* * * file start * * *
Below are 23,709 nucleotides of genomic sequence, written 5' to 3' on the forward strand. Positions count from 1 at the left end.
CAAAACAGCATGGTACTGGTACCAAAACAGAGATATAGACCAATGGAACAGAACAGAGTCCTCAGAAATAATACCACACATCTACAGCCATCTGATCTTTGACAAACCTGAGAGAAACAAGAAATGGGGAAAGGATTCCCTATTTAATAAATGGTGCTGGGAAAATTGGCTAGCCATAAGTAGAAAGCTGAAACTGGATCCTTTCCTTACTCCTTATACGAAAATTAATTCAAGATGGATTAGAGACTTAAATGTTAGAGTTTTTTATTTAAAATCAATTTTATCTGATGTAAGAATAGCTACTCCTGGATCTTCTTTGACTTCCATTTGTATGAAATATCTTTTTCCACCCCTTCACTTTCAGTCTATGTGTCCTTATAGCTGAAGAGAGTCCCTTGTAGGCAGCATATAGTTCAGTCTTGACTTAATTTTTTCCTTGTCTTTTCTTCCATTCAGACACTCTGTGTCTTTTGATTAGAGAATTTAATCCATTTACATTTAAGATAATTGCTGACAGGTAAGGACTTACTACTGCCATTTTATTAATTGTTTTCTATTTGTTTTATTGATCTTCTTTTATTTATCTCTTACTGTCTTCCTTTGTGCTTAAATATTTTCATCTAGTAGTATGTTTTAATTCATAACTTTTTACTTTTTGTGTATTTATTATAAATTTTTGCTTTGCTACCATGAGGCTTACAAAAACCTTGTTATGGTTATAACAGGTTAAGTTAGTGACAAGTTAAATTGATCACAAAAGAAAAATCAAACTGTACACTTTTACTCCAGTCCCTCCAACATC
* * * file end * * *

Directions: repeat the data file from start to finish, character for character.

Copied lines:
Below are 23,709 nucleotides of genomic sequence, written 5' to 3' on the forward strand. Positions count from 1 at the left end.
CAAAACAGCATGGTACTGGTACCAAAACAGAGATATAGACCAATGGAACAGAACAGAGTCCTCAGAAATAATACCACACATCTACAGCCATCTGATCTTTGACAAACCTGAGAGAAACAAGAAATGGGGAAAGGATTCCCTATTTAATAAATGGTGCTGGGAAAATTGGCTAGCCATAAGTAGAAAGCTGAAACTGGATCCTTTCCTTACTCCTTATACGAAAATTAATTCAAGATGGATTAGAGACTTAAATGTTAGAGTTTTTTATTTAAAATCAATTTTATCTGATGTAAGAATAGCTACTCCTGGATCTTCTTTGACTTCCATTTGTATGAAATATCTTTTTCCACCCCTTCACTTTCAGTCTATGTGTCCTTATAGCTGAAGAGAGTCCCTTGTAGGCAGCATATAGTTCAGTCTTGACTTAATTTTTTCCTTGTCTTTTCTTCCATTCAGACACTCTGTGTCTTTTGATTAGAGAATTTAATCCATTTACATTTAAGATAATTGCTGACAGGTAAGGACTTACTACTGCCATTTTATTAATTGTTTTCTATTTGTTTTATTGATCTTCTTTTATTTATCTCTTACTGTCTTCCTTTGTGCTTAAATATTTTCATCTAGTAGTATGTTTTAATTCATAACTTTTTACTTTTTGTGTATTTATTATAAATTTTTGCTTTGCTACCATGAGGCTTACAAAAACCTTGTTATGGTTATAACAGGTTAAGTTAGTGACAAGTTAAATTGATCACAAAAGAAAAATCAAACTGTACACTTTTACTCCAGTCCCTCCAACATC